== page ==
Centipede

13 Oct

Recently my family and I spent the afternoon in Dallas celebrating my father-in-law’s 70th birthday with my husband’s family.  My in-laws live near Texas Scottish Rite Hospital for Children.  If you’ve never been, it’s a state-of-the-art, beautiful children’s hospital which specializes in pediatric orthopedics.  They also have a really awesome playground!

The playground is huge, and is divided into several sections, which are all within a fenced boundary.  There is a playhouse, some statues, a restroom facility, a pavilion, a large playscape, a small playscape, a play train, monkey bars, bouncy see-saw, monkey rings, built-in musical instruments, tunnels, silly mirrors, and more.  The area is surrounded by huge trees, which provide a large amount of shade.

While playing this last time, we ran into a Nana and Peepaw, who were there with their four-year-old granddaughter.  Nana explained to us that they frequently drive in from Frisco to bring the children to this park.  (The park is open to the public, by the way, you do not have to be a patient to play.  It’s never crowded, perhaps because most people do not know about it.)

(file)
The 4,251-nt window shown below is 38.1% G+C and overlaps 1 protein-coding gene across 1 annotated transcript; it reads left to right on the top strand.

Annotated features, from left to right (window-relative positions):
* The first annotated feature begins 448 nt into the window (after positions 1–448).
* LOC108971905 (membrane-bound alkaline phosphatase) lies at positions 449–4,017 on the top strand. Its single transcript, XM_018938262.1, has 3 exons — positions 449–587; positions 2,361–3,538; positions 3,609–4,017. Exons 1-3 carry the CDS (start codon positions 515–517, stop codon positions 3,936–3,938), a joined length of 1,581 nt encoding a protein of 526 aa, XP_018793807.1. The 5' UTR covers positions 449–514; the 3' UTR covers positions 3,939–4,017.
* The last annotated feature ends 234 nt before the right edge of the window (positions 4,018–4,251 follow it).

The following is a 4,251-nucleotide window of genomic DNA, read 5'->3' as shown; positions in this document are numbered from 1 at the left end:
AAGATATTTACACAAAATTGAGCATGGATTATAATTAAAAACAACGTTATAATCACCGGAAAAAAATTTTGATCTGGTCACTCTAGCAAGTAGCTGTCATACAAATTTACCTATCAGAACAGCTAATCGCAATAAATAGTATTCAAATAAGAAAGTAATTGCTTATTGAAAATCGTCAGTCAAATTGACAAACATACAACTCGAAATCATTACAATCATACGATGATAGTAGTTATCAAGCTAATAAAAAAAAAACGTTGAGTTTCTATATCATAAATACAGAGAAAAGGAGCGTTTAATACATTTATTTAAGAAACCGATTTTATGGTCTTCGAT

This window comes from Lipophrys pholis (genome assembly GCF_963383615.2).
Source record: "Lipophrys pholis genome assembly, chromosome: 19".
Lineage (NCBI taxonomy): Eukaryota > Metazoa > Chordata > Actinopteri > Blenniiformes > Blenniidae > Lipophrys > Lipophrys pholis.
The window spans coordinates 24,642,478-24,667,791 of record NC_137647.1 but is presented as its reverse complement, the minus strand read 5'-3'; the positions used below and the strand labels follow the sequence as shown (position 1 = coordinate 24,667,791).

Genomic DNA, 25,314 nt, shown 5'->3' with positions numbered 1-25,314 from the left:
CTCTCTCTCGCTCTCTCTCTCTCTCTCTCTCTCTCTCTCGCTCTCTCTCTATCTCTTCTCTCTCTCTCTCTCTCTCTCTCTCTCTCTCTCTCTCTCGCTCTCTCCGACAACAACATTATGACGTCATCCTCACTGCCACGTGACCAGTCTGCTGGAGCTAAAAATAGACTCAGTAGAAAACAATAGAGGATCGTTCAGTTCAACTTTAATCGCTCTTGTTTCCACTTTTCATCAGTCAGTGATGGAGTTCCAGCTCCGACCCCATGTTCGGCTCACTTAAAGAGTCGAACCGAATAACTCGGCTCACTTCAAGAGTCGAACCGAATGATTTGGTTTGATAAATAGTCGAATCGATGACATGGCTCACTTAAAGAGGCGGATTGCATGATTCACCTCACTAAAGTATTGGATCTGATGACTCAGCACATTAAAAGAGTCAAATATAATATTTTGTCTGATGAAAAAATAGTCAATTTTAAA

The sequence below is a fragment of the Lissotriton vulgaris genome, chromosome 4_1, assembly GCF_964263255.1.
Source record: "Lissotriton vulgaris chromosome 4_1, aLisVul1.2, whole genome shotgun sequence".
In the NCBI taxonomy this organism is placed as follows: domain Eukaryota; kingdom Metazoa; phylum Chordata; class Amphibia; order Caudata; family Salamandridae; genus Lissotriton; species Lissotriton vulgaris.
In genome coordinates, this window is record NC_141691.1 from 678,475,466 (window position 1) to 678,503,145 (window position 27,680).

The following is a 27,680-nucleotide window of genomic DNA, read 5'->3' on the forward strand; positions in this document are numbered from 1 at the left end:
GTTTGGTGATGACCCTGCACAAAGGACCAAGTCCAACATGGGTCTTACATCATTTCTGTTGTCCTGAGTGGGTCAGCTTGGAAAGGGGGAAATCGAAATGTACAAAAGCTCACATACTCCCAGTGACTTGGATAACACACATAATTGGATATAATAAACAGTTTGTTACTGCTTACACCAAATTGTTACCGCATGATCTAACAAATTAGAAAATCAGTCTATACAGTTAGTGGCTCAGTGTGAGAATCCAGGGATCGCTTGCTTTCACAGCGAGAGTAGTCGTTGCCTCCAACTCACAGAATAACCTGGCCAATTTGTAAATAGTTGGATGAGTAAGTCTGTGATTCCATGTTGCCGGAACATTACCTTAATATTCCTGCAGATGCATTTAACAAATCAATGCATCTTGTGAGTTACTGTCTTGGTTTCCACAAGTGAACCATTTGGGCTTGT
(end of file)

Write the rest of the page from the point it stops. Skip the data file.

Anyhow, we had a total of four kids, ranging in ages from two to ten.  I was feeling energetic and full of inspiration, so I taught the kids how to play Centipede.  A bunch of the adults got involved too, which was really fun!  The kids started whining when we had to quit playing and go home!

Centipede is similar to a reverse of hide and seek.  One person is “it.”  The “it” person runs and hides somewhere really good while all of the remaining players stand in a designated area and count.  We counted to 30.  Once the players reach 30, everyone runs and tries to find the “it” person.  The goal is to find the “it” person discretely, because when you find them, you have to hide with them, and you do not want to give it away to the other players.  The object of the game is for everyone to find the “it” person and hide with them, creating a piggy backing or centipede, if you will!  The first person to find the “it” person gets to be “it” and hide the next round.

Centipede was particularly fun at this park because it was large enough to have a plethora of really fun/good hiding places.  The fact that so many adults got in on the action only made it even more exciting for the kids!

For more information about the Texas Scottish Rite Hospital for children, visit their website at http://www.tsrhc.org/.

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